by Bob Branco
With technology changing rapidly, there are more and more resources for audio books. As we all know, many people can’t read printed text for various reasons, yet they still might want to sit back, relax, and enjoy their favorite book in audio format. As a blind person, I do that quite often.
In Massachusetts, we have our own Braille and talking book library located on the campus of Perkins School. This library has an excellent collection of audio books which are made available on digital cartridges. You would have to get the appropriate player for these cartridges, but the player is easy to operate. If you want a print copy of a particular book recorded on audio CD, this library, as well as other resources, have recording studios where readers spent many hours making your book accessible for you. BARD and Book Share are two other avenues for people to listen to books. Once you sign up, all you have to do is go online and follow the appropriate instructions. If you have devices such as the Kindle, the Victor Stream or your own smart phone, you can download audio material onto these devices and enjoy the same reading pleasure as those who read print in this fashion.
I would also like to mention the talking Bible, which can be purchased at different companies that sell adaptive products for the blind. We all know that the Bible contains lots of information, but with modern technology, this information can be stored audibly and digitally in a small device the size of a transistor radio, which you can put in your pocket. I own such a Bible.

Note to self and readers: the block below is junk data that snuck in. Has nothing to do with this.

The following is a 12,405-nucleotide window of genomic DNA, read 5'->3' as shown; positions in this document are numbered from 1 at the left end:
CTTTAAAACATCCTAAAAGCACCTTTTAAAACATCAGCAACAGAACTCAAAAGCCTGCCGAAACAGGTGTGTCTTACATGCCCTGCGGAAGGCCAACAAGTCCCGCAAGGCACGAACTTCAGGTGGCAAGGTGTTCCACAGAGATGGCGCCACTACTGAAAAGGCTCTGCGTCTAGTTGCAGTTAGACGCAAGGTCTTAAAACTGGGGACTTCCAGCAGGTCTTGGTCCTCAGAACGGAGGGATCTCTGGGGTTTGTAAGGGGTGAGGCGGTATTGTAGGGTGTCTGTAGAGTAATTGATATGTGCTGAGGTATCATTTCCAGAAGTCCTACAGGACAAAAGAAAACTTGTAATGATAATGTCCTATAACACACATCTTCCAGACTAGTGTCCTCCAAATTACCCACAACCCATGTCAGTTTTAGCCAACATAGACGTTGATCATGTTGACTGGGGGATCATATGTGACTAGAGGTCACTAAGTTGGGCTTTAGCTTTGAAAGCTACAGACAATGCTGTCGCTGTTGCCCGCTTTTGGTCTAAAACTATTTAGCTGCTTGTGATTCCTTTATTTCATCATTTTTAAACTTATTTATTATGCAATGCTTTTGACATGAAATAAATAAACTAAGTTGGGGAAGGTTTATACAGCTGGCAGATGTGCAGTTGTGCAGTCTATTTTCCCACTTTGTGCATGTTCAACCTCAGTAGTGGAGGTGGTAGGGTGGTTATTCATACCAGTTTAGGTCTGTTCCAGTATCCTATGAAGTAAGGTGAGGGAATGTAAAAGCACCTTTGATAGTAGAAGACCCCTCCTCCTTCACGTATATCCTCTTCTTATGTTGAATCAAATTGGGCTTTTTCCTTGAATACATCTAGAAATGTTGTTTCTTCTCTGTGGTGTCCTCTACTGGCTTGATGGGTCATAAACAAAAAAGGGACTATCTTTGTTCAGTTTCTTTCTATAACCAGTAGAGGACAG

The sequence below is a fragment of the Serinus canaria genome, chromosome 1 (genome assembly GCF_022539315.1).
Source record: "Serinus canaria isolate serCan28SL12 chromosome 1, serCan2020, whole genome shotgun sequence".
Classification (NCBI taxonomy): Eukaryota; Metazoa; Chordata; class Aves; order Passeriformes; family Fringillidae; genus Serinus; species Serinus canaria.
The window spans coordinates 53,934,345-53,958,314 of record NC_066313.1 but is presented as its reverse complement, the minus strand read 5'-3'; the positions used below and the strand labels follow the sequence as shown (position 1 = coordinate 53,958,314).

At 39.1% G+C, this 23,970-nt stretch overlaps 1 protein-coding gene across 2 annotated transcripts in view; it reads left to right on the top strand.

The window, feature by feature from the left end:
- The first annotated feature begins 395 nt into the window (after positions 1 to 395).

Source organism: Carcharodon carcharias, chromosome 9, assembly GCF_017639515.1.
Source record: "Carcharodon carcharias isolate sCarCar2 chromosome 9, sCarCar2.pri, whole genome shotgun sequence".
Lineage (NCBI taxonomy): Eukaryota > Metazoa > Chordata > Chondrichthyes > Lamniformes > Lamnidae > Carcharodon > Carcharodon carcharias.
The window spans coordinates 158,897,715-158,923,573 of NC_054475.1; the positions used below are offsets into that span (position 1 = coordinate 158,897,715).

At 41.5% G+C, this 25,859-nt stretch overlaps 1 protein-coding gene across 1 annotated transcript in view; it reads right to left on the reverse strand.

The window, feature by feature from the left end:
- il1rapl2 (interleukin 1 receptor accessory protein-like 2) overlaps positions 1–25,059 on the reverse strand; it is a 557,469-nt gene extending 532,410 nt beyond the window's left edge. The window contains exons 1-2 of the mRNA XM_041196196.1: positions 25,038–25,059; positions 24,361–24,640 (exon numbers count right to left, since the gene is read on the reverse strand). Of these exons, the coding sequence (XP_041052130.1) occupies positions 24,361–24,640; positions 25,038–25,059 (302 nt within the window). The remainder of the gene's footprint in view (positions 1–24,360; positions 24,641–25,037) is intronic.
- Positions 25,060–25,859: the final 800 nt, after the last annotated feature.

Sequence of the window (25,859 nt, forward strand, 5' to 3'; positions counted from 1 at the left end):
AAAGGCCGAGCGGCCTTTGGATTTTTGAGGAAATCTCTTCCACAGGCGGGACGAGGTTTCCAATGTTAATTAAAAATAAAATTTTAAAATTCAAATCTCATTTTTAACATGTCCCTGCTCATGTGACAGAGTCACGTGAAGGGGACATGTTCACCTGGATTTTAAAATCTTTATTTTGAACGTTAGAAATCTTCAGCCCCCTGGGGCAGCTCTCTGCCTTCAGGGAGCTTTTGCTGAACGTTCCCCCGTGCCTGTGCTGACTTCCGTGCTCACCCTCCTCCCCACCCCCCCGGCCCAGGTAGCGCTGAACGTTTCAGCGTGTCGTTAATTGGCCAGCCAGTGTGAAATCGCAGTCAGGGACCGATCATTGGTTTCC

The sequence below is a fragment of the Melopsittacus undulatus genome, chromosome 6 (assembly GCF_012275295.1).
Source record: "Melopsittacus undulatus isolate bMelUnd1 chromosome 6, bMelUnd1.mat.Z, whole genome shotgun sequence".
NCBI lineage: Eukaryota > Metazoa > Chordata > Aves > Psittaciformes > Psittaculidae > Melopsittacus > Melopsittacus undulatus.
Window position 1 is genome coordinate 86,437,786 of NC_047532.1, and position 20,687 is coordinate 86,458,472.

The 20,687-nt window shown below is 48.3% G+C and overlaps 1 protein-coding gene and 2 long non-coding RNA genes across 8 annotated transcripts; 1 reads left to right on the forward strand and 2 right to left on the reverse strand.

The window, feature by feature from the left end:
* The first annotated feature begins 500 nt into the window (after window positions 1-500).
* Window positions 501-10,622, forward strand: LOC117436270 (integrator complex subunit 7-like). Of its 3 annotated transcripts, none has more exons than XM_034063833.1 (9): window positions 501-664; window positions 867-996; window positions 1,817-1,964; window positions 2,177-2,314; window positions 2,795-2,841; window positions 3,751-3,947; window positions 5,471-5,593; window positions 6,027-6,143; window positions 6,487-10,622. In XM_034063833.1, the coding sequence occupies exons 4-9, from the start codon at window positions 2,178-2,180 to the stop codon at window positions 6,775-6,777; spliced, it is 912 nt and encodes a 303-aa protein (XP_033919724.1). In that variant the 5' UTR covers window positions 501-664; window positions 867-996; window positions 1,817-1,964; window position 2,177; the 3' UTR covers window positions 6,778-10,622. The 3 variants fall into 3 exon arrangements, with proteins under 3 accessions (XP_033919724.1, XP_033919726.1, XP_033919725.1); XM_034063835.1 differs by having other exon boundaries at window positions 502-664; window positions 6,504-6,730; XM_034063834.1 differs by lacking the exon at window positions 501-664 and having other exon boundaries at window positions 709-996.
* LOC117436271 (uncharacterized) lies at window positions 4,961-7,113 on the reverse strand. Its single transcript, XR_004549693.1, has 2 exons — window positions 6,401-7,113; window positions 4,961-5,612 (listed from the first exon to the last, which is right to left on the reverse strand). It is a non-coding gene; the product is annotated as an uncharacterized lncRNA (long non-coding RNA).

Years ago, audio books were available on vinyl disc and on cassette tape, but with all the new resources at our disposal today, these formats are gradually being phased out. Also, it is very easy to travel long distances while reading audio books. Just make sure that you have the proper equipment so that you don’t disturb anybody else on the trip. After all, if you have to listen to a book, others will also hear it. Whereas if you are reading printed text, you can do it privately without disturbing anybody else.
In closing, I want to thank those agencies, companies and other services for providing numerous resources to help people who either can’t see or who are unable to read print for other reasons. These alternative options open many doors.
About the Author
Bob Branco resides in New Bedford, Massachusetts, and is a self-published author of four books. He is a community organizer, tutors persons with visual impairments, and has written columns for local and international organizations. Bob’s web site is www.dvorkin.com/robertbranco/.